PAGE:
My great aunt's radiators are constantly cold, you can bleed them on one
day and the following day they need doing again.
She's had a heating engineer round today who's told her that her hot water cylinder is drawing air in and she needs a new one. The problem is he's also told her she needs a complete new system....to the tune of 15k!
The heating engineer didn't tell her this until my Dad had left... :roll: my great aunt is 101 and this has really worried her and doesn't seem to ring true to me. Surely she would only need a new cylinder? :?
Sounds a little suspicious to me too, but I cannot offer any advice without having information about what type of system it is.
Obviously, we cannot see your system so cannot simply dismiss your plumber's comments, but usually systems repeatedly filling with air are caused by bad design, and the fault has no connection with the hot water cylinder.
The system is indirect. The engineer has replaced the pump because apparently the old one (a year old) was too small, if the old pump was set at 2 or 3 and the new one is set at 1..... Would this be any different?
If the new one is set any higher, water starts coming from the overflow out of the roof.
I bled all radiators today but there was no air, just water. They were also all hot at the top but cold/warm at the bottom.
I noticed that the stop valve on the heating return (I believe) within the airing cupboard is not working as it should, the head would just keep turning. The flow was very hot but the return was cold/warm, would this be because the stop valve is stuck/jammed?
Would this also possibly be the reason for the radiators not working as they should and the hot water being hotter than normal?
If the valve is not working properly, the flow of the heating system is not working as it should, if its not flowing the way it should would the heating pipe running within the hot water cylinder get hotter than normal or flow slower therefore heating the hot water thats already within the cylinder?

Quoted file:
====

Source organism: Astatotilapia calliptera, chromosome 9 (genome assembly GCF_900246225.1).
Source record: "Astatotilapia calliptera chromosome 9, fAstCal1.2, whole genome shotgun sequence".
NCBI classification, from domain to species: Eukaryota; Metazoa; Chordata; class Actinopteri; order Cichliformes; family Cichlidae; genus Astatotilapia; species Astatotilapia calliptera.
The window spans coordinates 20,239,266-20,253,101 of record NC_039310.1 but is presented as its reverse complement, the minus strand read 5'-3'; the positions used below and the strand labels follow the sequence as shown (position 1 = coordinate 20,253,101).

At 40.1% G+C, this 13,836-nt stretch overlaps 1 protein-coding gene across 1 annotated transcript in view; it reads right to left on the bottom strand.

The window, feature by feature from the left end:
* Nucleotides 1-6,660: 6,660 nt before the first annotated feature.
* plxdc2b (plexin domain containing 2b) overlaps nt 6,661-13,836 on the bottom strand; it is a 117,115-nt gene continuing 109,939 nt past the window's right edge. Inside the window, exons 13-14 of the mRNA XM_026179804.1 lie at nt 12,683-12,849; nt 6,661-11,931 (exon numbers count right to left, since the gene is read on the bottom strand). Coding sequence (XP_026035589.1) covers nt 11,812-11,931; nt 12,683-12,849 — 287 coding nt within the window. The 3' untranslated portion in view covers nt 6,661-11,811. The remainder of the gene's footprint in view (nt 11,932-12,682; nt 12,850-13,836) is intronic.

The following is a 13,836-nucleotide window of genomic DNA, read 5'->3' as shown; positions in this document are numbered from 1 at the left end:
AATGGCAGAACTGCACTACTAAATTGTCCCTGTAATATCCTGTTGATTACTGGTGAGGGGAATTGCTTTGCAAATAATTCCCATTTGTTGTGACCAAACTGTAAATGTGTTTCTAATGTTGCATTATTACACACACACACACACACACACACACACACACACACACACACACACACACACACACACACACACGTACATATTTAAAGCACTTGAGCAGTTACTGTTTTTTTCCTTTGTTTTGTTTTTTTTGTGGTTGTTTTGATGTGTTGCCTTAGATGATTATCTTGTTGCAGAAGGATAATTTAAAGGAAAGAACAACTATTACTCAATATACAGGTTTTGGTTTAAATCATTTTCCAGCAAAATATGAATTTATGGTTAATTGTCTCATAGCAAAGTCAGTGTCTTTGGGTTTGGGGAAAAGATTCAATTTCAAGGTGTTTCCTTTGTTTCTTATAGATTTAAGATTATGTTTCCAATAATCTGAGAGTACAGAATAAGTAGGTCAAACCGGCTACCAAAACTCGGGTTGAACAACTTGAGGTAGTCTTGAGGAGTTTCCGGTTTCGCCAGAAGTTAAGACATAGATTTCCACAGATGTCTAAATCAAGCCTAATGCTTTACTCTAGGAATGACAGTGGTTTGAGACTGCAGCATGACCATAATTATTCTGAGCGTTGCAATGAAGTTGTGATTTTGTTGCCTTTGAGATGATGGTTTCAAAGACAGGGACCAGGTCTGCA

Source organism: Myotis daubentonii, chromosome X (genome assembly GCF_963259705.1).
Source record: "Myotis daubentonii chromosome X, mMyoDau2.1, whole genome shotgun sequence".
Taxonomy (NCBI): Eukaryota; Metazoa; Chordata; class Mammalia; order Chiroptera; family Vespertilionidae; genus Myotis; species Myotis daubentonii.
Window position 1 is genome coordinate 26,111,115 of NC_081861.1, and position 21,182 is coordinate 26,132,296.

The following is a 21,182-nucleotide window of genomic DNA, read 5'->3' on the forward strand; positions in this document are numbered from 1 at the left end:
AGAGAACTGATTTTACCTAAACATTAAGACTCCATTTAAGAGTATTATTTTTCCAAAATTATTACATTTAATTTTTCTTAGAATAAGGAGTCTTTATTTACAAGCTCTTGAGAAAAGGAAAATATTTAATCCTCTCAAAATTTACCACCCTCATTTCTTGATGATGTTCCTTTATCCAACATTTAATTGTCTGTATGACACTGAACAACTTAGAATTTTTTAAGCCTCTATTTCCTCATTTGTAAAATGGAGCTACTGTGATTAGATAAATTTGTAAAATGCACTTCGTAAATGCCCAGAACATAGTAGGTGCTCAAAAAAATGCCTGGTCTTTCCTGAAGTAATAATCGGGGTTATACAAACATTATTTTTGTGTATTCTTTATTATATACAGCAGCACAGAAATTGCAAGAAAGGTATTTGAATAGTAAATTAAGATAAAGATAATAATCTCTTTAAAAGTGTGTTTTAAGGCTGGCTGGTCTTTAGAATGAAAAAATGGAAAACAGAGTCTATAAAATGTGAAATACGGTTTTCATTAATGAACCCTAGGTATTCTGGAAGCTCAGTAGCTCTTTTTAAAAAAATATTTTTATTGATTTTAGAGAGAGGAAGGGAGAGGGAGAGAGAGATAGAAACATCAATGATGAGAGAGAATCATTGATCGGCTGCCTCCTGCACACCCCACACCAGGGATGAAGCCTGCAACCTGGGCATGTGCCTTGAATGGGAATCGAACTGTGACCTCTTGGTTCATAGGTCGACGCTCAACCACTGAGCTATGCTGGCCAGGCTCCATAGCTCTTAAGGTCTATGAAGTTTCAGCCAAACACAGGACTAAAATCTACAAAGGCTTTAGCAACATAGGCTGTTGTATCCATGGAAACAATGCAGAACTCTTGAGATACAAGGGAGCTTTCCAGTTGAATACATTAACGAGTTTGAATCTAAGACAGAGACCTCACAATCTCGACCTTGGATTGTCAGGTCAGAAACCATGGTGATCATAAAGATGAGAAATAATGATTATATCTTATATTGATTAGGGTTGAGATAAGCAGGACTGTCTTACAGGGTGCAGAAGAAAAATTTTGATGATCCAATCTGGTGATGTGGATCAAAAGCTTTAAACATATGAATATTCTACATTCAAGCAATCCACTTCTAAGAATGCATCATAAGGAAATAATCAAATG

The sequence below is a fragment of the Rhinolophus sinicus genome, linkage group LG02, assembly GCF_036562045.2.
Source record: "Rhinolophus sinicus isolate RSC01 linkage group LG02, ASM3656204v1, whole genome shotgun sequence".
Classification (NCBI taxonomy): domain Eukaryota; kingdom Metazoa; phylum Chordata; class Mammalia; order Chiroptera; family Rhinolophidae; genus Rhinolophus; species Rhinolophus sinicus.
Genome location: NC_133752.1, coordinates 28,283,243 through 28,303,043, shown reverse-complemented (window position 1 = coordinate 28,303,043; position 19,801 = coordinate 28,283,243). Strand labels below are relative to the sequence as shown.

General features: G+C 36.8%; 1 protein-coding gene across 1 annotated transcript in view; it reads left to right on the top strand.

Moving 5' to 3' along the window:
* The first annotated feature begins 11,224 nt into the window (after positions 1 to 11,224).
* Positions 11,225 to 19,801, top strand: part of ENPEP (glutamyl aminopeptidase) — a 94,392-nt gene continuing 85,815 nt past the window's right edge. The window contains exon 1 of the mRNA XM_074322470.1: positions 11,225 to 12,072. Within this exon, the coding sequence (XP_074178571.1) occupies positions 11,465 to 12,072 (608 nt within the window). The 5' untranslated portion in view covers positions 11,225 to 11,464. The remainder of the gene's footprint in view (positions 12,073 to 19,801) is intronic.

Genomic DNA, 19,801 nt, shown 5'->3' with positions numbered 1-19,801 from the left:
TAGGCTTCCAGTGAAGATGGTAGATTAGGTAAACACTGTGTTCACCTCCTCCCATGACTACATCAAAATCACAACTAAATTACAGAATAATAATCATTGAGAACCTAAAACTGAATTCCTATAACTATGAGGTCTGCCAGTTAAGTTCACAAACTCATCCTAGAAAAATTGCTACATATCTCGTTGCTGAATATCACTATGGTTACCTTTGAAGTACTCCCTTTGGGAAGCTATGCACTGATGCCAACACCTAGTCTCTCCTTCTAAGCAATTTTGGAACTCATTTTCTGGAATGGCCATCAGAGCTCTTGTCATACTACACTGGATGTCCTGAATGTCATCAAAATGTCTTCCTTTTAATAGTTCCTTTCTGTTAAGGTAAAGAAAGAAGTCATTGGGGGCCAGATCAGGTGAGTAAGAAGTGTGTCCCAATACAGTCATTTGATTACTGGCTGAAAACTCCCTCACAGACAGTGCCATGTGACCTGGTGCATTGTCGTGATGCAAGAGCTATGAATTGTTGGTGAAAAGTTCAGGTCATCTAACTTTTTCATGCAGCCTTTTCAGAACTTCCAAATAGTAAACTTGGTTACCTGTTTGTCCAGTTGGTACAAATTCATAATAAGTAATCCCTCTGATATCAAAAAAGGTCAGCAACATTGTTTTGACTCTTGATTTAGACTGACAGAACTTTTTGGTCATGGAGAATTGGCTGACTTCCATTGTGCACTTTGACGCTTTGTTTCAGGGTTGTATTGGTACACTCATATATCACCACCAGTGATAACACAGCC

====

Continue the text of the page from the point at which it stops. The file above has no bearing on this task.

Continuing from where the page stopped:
Does it sound like there is a problem with the cylinder IE: A leak drawing air into the heating system like the engineer has said?
Should I just get the stop valve replaced and see where it gets us?
Also..... Would it of taken a day for two engineers to figure out a leak and not find the tap jammed?
Unfortunately, there are several different types of indirect system and without knowing which type it is, there is only so far we can go with advice.
If there is air constantly being drawn into the system, fitting a bigger pump may exacerbate the problem.
If radiators are cold at the bottom and hot at the top, this is caused by insufficient flow of hot water. So if you have a new bigger pump, and still no circulation of water, where is it going? Well, there are several options. Firstly, is all the water circulating just some of the rads and failing to reach others? Try balancing the system (See projects section on how to do this).
Secondly, and probably more likely, a bypass valve has been left fully open, or the cylinder lockshield vale is fully open. So the water is simply taking the easiest route and avoiding the heating circuit.
You need to google sundial plans (honeywell is a good site) and describe which plan is closest to your design.
As for the valve, well that's how they break. Just turn, and nothing happens. It could be shut, open or in between. Trouble is, without knowing exactly where it is in the system, it is difficult to tell what it is supposed to do. It may need adjusting, so does need to be replaced.
Symptoms of a faulty cylinder are discoloured hot water from the taps, and overflowing central heating header tank. (The tank overflow to outside not the expansion pipe) AS you have not mentioned either, I would not point the finger at a fault here. Cold rads does not indicate a cylinder fault either.
It took a day to change a pump (unnecessary?), fiddle about and come to a suspect decision? Frankly, I would be wary. As I said though, I cannot condemn anyone as I cannot see the system.
The overflow from the expansion pipe into the header tank is caused by a badly designed system. Turning the pump speed up will increase the pressure differential in the system and consequently, make the fault worse. Although this needs to be rectified, it is not causing poor flow of water around the system.
Stop valves (or rather gate valves with red handles?) found in airing cupboards have two possible functions. If the tap is at about chest height and the pipes in which they fix disappear into the loft, thy are most likely isolation valves used to shut off the different flows and should be fully open.
If the valve is lower down and fitted in the heating circuits they are most likely being used as restrictor valves and will normally only be very slightly open (or maybe even shut if it's an unrequired bypass). Opening these valves too far will unbalance the system and stop the water from flowing around the rads.
Of course another possibility with the overflow and trapped air problem, is oxygen will be drawn into the system and cause it to rust and the resulting sludge can build up and restrict flows.
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